Football at its best is an exceptionally simple game: groups of people brought together to try and kick a ball into the back of a net. Whenever and wherever this takes place, there will be other groups of people brought together to watch it happen. World Cups do this better than any other form of the game on the planet. This is in spite of the location of the 2022 event. Qatar won this tournament in extremely dubious circumstances; its human rights record, which includes criminalising homosexuality, is at odds with so much of what the World Cup purports to stand for.
And still, people wish to celebrate their own nations, and their own heroes — they wish to will new heroes, and witness iconic moments; people map their lives chronologically by World Cups. Fans can remember where they were when their hero missed a penalty, or the exact morning they were given the day off school because a game kicked-off at a time the teachers wanted to watch the game, and almost certainly the sense of confusion when Ronaldo (R9, O Fenomeno, the only Ronaldo) went missing from the Brazil teamsheet ahead of the 1998 final against France.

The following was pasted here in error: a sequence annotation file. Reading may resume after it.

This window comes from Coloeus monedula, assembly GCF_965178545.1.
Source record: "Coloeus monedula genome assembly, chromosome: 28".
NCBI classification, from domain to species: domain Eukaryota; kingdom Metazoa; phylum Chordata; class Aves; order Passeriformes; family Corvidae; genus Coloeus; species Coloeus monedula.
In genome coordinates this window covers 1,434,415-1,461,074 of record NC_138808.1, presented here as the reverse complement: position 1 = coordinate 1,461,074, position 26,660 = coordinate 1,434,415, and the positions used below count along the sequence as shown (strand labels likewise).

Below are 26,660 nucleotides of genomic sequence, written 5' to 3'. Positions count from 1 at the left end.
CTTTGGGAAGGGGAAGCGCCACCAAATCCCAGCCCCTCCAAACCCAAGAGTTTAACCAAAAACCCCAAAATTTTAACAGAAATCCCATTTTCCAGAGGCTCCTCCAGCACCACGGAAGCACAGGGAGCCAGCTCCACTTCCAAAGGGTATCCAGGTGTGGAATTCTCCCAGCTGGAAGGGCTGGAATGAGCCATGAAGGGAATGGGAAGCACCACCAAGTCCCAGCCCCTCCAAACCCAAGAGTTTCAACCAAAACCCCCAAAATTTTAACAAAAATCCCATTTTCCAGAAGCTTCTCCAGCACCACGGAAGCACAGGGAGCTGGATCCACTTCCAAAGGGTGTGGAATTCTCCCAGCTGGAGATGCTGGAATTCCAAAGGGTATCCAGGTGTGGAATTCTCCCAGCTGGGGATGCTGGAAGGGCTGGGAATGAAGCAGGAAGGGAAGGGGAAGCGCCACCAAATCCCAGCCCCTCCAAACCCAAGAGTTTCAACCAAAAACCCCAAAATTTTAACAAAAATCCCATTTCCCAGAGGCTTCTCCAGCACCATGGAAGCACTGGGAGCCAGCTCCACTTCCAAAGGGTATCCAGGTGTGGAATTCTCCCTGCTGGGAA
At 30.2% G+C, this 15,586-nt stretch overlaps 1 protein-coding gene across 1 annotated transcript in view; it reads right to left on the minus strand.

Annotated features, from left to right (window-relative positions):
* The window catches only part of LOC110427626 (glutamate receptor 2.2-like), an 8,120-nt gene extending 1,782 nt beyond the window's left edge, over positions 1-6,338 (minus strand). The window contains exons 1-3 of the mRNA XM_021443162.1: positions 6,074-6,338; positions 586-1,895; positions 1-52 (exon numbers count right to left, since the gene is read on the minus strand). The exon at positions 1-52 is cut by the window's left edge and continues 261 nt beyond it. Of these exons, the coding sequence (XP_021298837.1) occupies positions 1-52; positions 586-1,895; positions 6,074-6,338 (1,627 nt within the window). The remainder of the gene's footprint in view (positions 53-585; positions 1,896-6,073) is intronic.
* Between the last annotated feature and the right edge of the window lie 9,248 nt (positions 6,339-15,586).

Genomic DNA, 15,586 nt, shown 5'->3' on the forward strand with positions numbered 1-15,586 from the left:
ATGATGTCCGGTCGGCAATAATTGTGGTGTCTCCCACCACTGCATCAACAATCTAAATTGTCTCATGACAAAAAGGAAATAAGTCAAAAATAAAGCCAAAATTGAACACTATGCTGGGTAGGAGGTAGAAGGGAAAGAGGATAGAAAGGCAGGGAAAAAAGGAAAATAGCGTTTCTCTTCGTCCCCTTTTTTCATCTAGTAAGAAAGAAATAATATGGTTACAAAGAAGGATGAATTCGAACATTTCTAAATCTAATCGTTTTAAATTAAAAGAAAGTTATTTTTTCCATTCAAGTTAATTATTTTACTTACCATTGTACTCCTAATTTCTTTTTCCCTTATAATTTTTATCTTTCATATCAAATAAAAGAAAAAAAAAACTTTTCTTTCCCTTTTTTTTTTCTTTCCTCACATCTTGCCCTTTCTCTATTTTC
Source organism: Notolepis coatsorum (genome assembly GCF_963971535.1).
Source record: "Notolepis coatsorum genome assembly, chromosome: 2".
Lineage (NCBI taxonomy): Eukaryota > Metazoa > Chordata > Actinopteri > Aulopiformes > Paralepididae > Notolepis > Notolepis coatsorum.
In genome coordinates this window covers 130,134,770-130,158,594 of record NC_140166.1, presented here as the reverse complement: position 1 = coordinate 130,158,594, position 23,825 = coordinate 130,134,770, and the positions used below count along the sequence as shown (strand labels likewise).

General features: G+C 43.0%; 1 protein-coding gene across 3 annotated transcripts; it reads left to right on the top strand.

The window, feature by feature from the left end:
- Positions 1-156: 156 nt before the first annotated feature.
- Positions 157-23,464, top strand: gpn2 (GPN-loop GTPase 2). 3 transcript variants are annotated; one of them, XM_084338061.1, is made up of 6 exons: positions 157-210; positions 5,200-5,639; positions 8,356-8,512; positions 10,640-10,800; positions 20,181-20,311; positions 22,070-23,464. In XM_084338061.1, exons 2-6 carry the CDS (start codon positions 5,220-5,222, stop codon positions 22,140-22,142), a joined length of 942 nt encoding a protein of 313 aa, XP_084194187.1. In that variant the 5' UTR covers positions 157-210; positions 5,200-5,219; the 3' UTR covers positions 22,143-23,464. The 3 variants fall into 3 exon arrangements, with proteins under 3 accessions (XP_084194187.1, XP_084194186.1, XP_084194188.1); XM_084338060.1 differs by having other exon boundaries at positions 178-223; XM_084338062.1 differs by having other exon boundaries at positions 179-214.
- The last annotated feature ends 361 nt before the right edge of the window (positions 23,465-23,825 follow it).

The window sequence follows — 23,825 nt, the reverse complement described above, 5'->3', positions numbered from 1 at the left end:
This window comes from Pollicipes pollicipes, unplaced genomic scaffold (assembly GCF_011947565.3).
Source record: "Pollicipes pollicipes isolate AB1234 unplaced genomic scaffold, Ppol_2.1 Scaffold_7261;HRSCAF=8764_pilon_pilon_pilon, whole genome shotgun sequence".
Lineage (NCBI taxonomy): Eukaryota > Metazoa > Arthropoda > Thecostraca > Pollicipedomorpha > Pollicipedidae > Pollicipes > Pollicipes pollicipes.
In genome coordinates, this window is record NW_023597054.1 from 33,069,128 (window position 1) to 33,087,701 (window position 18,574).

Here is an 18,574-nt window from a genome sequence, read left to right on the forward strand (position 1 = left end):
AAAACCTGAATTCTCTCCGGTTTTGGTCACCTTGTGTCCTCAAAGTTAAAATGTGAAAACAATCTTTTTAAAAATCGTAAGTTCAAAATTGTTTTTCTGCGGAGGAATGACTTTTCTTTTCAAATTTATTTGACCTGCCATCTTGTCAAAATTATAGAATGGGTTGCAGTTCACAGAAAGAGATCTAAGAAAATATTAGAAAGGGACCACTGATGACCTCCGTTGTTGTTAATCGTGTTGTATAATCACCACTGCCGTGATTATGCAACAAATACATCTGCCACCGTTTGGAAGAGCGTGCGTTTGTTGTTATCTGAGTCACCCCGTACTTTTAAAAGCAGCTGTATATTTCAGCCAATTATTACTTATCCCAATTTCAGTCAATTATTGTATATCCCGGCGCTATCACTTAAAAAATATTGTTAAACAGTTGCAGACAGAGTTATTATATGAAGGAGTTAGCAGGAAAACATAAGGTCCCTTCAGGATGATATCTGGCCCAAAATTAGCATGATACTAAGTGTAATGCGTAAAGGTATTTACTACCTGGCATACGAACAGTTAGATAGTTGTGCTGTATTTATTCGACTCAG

During World Cups, London’s diaspora communities are at their most brilliantly visible, and thus this attempt to weave that tapestry of people into an easily followable list, that shows where to watch World Cup matches surrounded by people from each nation playing. It’s by no means definitive — pockets of each nation’s fans will be watching matches with faces lit up by televisions in front rooms and in hastily arranged groups at pubs, bars, big screens, restaurants, and electrical stores across the capital throughout the tournament. But these are places that communities will come together to watch their team.
Football at its best is a simple game… So explore London, and find the groups of people brought together by it over the next four weeks.Read More